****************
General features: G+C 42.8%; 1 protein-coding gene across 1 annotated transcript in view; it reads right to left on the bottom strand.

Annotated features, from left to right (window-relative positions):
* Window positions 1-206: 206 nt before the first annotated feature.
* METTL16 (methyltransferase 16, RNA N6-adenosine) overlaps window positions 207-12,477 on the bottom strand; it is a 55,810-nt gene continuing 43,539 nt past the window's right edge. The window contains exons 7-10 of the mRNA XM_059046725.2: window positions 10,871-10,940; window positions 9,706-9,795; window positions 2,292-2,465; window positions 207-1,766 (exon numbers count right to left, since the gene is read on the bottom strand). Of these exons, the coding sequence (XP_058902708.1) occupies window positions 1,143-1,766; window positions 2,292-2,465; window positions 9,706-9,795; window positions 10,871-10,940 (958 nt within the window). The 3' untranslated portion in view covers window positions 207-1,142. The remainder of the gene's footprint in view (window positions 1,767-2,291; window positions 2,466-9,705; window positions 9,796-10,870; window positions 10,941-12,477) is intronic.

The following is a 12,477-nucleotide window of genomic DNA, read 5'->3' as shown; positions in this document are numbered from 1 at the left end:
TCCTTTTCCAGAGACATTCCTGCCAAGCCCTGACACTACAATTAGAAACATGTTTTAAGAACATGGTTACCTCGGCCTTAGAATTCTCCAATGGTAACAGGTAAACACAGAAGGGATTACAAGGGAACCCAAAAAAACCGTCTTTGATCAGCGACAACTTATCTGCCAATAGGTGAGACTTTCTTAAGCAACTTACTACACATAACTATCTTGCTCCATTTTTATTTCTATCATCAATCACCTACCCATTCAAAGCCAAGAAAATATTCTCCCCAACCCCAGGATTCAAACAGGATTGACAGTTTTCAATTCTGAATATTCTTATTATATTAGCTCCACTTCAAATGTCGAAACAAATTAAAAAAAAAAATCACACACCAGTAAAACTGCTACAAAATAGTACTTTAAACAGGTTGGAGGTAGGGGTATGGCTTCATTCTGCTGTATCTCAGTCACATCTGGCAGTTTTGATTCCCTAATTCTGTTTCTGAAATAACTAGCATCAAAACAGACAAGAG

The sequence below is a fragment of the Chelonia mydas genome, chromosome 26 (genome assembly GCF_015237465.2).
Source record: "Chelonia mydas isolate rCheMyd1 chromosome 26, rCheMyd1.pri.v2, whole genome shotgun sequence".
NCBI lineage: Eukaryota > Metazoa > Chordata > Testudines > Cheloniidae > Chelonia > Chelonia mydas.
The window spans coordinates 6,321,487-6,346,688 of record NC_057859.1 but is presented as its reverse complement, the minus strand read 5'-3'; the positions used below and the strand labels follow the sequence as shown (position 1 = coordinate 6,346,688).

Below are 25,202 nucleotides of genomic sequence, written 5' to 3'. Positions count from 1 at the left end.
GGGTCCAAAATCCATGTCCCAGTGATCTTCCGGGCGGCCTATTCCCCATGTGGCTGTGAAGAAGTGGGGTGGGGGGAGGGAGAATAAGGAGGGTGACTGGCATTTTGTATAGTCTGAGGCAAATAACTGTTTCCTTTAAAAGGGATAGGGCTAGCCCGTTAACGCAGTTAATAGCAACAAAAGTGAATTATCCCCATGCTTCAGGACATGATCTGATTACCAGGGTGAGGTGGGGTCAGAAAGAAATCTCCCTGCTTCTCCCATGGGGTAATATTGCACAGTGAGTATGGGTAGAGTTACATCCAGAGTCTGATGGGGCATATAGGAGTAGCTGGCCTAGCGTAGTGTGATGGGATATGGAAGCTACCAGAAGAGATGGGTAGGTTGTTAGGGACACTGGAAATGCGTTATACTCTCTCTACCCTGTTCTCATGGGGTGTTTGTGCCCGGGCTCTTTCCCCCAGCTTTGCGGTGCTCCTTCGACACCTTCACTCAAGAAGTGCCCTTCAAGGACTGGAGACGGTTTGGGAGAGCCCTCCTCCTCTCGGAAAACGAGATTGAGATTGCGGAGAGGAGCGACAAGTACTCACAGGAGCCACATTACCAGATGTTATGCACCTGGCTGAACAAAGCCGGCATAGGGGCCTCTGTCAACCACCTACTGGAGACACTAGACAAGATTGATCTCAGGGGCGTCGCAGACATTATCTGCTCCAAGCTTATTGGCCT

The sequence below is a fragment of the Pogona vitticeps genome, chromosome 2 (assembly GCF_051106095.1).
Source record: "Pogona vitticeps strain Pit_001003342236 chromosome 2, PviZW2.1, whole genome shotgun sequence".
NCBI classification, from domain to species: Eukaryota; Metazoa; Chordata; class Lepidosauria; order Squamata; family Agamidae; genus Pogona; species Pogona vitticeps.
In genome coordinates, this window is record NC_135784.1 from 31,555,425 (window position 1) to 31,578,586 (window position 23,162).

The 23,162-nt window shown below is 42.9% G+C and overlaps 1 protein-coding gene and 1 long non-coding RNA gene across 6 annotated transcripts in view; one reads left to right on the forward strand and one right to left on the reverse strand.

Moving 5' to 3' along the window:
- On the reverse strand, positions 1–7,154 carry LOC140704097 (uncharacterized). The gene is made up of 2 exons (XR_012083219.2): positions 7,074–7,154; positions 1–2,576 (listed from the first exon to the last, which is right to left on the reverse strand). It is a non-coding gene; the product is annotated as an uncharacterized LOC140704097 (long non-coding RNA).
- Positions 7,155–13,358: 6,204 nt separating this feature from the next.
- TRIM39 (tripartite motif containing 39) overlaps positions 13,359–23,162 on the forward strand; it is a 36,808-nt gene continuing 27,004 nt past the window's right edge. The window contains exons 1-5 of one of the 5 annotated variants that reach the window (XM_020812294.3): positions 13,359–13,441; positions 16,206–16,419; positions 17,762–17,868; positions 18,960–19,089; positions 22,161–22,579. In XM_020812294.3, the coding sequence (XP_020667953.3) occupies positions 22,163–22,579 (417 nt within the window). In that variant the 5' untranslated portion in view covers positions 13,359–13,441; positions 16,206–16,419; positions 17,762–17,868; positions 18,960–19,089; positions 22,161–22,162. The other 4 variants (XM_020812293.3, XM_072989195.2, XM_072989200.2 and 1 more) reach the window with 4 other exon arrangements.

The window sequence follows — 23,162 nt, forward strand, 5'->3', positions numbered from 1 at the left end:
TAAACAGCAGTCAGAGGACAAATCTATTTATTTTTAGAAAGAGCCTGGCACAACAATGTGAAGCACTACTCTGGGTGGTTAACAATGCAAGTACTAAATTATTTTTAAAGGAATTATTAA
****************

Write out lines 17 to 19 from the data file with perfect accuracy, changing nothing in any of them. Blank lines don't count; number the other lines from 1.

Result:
The 23,162-nt window shown below is 42.9% G+C and overlaps 1 protein-coding gene and 1 long non-coding RNA gene across 6 annotated transcripts in view; one reads left to right on the forward strand and one right to left on the reverse strand.

Moving 5' to 3' along the window:
- On the reverse strand, positions 1–7,154 carry LOC140704097 (uncharacterized). The gene is made up of 2 exons (XR_012083219.2): positions 7,074–7,154; positions 1–2,576 (listed from the first exon to the last, which is right to left on the reverse strand). It is a non-coding gene; the product is annotated as an uncharacterized LOC140704097 (long non-coding RNA).